8th January 2016
Books always pile up over Christmas, but I am heavy into Hilary Mandel's very well written Wolf Hall, so I won't be getting to any of them soon. I am eating and sleeping Henry 8th and his conniving second wife Anne Boleyn.
It almost makes me want to take up my own pen and write about Scotland's history. What?
Scotland has a history? Well, yes it does, and these days they are even teaching it in Scottish schools. But in my day, Scottish kids learned English history - Henry 8th, not William Wallace; the Wars of the Roses, not the Wars of Independence. It's the way empires function. Ask any Native American.
It took Hollywood to introduce me to William Wallace, though of course I already knew about Mary Queen of Scots because she was beheaded by the daughter Henry had by Anne Boleyn, Elizabeth 1st. She's a bit of an anomaly, is Mary - schooled in the role of monarch, and yet unable to keep up the front for long. She was a lady of passion - smart enough to hold her own in a debate with the church's John Knox, but running headlong into torrid romances. Her worst crime was that she lacked the cool calculation of the Tudor dynasty. Mary was emotionally starved and needy as that social class has been down the ages, a sixteenth century Diana.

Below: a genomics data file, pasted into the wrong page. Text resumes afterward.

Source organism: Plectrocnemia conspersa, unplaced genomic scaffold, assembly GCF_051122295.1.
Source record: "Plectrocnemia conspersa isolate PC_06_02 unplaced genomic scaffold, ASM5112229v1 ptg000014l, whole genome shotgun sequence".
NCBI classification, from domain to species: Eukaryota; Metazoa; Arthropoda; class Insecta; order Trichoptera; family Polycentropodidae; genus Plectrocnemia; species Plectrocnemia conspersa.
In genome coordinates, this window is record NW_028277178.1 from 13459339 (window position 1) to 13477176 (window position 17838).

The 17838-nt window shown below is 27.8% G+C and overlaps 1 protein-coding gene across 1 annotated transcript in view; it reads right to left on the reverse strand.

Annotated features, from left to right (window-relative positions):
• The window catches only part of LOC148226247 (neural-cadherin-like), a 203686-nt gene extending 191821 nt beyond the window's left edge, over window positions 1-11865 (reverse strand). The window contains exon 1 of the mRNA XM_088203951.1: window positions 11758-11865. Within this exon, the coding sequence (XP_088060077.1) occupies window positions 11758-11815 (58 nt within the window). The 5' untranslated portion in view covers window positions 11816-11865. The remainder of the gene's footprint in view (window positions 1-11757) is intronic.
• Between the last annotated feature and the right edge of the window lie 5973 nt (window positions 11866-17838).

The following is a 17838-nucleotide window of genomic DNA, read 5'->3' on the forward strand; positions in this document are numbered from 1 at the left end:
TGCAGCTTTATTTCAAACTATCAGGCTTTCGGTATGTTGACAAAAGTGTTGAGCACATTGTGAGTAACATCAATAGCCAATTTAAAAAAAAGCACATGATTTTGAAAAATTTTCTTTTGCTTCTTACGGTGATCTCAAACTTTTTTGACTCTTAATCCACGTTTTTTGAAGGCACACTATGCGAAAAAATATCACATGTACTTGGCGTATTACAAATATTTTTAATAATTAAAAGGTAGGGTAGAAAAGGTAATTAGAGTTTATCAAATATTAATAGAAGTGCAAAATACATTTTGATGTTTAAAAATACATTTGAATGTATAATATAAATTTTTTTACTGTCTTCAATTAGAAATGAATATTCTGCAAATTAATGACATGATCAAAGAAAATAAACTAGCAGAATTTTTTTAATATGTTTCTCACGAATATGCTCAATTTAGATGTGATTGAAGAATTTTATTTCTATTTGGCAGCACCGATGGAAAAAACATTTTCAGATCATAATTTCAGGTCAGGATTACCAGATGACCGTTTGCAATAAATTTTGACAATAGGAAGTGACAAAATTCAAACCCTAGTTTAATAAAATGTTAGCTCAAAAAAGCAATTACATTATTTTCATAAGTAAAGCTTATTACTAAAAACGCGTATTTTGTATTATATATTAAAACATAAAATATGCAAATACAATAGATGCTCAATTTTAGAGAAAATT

She would be a juicy topic, right enough, but then the biographies of Mary are legion and it's hard to see what I could add. This didn't stop Hilary Mandel - who hadn't already heard of Henry the Fatty and his famous array of wives? It didn't stop the Mann Booker board awarding her a prize either - for both this book and its sequel. Clever writer that she is, Mandel sidestepped the issue by slipping into the head of Henry's secretary, Thomas Cromwell. Good move. It makes me think I could take Mary from the angle of one of her hand maidens. Maybe I will.